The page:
Parable of the Broken Window: Frédéric Bastiat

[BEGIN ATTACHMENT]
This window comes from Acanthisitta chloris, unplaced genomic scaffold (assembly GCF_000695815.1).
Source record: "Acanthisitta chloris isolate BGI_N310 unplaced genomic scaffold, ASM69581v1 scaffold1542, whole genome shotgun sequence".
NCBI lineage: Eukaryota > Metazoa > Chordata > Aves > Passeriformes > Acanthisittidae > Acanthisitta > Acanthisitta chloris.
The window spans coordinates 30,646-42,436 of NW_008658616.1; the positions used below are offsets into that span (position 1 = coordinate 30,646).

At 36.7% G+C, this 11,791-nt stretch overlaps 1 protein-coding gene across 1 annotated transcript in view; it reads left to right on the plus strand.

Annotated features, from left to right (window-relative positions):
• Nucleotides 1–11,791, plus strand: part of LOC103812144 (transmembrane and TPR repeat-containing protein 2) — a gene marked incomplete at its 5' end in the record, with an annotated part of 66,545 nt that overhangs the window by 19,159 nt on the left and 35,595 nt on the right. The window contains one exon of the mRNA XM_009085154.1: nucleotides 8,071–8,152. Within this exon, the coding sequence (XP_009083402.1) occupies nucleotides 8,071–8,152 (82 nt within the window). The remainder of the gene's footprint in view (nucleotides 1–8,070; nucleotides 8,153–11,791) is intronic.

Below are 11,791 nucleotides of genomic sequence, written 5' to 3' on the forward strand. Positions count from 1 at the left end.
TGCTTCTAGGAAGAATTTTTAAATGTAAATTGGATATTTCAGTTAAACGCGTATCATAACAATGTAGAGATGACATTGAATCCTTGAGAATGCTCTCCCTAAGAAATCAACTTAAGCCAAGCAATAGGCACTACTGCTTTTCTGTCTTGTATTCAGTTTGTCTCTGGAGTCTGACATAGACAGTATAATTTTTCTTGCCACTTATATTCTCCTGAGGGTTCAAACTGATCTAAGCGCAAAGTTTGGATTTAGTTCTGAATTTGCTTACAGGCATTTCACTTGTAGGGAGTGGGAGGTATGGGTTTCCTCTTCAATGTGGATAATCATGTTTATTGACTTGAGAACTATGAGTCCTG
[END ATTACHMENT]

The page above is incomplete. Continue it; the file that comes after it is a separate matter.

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Parable of the broken window: Frédéric Bastiat Frédéric Bastiat introduced what he called the parable of the broken window in his 1850 essay Ce qu'on voit et ce qu'on ne voit pas, which translates to That Which Is Seen and That Which Is Unseen. His purpose was to illustrate why destruction and the money spent to recover from that destruction, is actually not a net benefit at all to society. The parable is also known as the glazier’s fallacy, which demonstrates how opportunity costs, as well as unintended consequences affect economic activity in ways that are ignored. The idea of economic impact is illustrated by a simple story of a shopkeeper; the man has a son who accidentally breaks a pane of glass and has to pay to get it replaced. In this story, it costs six francs to replace the window and the glazier receives six francs as payment for the workmanship. The idea that arises is that it is a positive to go around “breaking windows” to create jobs and circulate money flow, but in essence there is no real net benefit to restoring that of which was broken back to its original state. The shopkeeper could have spent his six francs elsewhere, such as buying new shoes or supplies for his shop, which in turn would stimulate the economy, creating a true net benefit. This accident has prevented him from spending his six francs elsewhere. Next Bastiat applies the parable of the broken window in a different way. Suppose it was discovered that the shopkeepers son was actually hired by the glazier, and paid a franc for every window he broke. Suddenly the same act would be regarded as theft: the glazier was breaking windows in order to force people to hire his services. Bastiat argues that people actually do endorse activities which are morally equivalent to the glazier hiring a boy to break windows for him; he does not merely look at the immediate but at the longer effects

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